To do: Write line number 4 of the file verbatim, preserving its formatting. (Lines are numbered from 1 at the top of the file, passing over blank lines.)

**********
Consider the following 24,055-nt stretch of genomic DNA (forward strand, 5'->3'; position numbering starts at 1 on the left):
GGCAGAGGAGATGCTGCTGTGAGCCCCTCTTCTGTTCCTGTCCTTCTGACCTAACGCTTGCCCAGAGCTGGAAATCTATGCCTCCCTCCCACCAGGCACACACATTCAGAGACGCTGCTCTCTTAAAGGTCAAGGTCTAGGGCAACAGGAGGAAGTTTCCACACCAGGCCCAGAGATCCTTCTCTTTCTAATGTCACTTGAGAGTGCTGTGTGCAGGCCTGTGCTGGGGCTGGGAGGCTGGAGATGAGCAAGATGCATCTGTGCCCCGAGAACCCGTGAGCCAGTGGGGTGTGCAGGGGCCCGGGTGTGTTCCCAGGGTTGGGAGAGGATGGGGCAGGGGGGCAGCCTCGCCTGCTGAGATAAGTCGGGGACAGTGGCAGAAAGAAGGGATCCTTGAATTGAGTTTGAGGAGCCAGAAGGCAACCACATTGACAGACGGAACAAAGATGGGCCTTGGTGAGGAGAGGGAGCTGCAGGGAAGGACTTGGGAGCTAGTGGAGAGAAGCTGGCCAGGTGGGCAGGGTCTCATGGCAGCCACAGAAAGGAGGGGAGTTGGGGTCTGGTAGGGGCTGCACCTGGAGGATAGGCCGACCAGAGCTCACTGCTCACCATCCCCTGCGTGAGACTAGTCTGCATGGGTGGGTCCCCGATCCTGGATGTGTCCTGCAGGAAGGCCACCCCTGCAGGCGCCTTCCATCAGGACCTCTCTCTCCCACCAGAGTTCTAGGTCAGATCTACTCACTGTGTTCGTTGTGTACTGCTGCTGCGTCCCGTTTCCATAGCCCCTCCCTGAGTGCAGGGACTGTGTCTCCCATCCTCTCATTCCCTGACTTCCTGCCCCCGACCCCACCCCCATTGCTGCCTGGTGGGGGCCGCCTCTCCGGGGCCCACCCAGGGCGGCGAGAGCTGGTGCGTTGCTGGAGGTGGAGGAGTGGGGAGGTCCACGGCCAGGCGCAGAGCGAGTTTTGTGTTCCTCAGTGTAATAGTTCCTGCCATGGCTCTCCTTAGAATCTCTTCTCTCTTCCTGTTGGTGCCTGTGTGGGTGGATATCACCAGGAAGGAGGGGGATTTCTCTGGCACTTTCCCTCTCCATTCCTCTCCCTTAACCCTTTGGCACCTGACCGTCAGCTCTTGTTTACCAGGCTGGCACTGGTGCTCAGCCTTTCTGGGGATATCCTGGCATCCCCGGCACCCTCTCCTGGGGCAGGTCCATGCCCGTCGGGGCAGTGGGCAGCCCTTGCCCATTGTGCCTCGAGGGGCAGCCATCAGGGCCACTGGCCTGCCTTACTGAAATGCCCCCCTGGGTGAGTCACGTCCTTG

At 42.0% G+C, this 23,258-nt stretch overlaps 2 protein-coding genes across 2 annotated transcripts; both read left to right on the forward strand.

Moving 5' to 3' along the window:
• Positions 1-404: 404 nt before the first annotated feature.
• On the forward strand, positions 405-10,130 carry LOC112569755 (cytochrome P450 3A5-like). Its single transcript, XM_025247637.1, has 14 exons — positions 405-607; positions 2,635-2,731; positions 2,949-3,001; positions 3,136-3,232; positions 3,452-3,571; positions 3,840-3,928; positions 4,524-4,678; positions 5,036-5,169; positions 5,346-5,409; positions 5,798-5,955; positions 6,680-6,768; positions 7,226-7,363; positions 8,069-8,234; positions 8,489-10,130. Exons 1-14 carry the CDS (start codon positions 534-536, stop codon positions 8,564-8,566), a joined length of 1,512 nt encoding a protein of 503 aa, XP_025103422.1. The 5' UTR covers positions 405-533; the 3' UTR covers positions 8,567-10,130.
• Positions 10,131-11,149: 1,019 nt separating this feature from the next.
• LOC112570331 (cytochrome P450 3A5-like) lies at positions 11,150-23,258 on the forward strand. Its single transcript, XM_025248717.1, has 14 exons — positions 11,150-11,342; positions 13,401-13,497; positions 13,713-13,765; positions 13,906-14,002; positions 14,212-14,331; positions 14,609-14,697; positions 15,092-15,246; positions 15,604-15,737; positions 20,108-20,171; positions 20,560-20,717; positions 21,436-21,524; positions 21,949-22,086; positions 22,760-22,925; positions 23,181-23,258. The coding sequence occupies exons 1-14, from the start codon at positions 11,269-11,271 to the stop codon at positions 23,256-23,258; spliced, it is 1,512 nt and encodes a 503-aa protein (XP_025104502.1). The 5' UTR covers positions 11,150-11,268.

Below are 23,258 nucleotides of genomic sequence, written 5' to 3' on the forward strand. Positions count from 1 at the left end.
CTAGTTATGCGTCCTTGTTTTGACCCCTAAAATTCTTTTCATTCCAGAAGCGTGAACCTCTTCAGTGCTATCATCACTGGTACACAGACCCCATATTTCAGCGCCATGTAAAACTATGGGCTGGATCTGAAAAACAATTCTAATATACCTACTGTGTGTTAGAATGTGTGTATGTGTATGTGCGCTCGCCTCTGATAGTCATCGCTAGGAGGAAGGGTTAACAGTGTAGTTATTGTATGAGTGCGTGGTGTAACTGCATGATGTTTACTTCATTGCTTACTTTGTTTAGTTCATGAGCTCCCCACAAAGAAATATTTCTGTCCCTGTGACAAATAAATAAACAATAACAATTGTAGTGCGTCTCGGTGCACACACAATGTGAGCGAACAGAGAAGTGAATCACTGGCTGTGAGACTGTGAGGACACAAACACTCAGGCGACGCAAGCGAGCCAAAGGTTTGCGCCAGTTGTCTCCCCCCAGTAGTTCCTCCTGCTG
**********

Moving 5' to 3' along the window: